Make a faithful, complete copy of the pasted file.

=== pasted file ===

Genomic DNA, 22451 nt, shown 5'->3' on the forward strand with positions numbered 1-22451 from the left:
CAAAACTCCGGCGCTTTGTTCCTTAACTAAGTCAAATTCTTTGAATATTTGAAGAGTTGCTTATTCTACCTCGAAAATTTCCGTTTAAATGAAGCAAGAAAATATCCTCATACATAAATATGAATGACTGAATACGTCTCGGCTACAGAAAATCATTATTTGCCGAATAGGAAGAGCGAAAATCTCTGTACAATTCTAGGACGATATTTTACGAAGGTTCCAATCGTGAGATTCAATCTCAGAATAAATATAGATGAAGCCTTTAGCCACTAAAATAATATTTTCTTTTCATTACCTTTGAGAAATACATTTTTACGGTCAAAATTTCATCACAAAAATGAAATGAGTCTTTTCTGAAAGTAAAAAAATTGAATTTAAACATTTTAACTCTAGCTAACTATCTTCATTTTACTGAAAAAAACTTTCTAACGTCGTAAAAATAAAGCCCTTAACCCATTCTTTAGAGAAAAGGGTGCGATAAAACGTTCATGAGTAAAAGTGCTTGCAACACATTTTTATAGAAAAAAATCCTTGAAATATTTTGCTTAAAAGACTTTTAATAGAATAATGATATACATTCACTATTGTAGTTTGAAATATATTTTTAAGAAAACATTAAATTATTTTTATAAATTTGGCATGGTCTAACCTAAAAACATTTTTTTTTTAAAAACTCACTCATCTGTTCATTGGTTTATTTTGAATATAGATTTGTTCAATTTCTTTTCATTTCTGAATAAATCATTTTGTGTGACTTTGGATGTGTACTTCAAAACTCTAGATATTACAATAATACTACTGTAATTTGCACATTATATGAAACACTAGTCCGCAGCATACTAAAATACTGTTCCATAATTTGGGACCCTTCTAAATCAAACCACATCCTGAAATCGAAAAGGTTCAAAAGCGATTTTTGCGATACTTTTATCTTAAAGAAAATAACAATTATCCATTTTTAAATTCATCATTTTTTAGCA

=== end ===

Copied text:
Genomic DNA, 22451 nt, shown 5'->3' on the forward strand with positions numbered 1-22451 from the left:
CAAAACTCCGGCGCTTTGTTCCTTAACTAAGTCAAATTCTTTGAATATTTGAAGAGTTGCTTATTCTACCTCGAAAATTTCCGTTTAAATGAAGCAAGAAAATATCCTCATACATAAATATGAATGACTGAATACGTCTCGGCTACAGAAAATCATTATTTGCCGAATAGGAAGAGCGAAAATCTCTGTACAATTCTAGGACGATATTTTACGAAGGTTCCAATCGTGAGATTCAATCTCAGAATAAATATAGATGAAGCCTTTAGCCACTAAAATAATATTTTCTTTTCATTACCTTTGAGAAATACATTTTTACGGTCAAAATTTCATCACAAAAATGAAATGAGTCTTTTCTGAAAGTAAAAAAATTGAATTTAAACATTTTAACTCTAGCTAACTATCTTCATTTTACTGAAAAAAACTTTCTAACGTCGTAAAAATAAAGCCCTTAACCCATTCTTTAGAGAAAAGGGTGCGATAAAACGTTCATGAGTAAAAGTGCTTGCAACACATTTTTATAGAAAAAAATCCTTGAAATATTTTGCTTAAAAGACTTTTAATAGAATAATGATATACATTCACTATTGTAGTTTGAAATATATTTTTAAGAAAACATTAAATTATTTTTATAAATTTGGCATGGTCTAACCTAAAAACATTTTTTTTTTAAAAACTCACTCATCTGTTCATTGGTTTATTTTGAATATAGATTTGTTCAATTTCTTTTCATTTCTGAATAAATCATTTTGTGTGACTTTGGATGTGTACTTCAAAACTCTAGATATTACAATAATACTACTGTAATTTGCACATTATATGAAACACTAGTCCGCAGCATACTAAAATACTGTTCCATAATTTGGGACCCTTCTAAATCAAACCACATCCTGAAATCGAAAAGGTTCAAAAGCGATTTTTGCGATACTTTTATCTTAAAGAAAATAACAATTATCCATTTTTAAATTCATCATTTTTTAGCA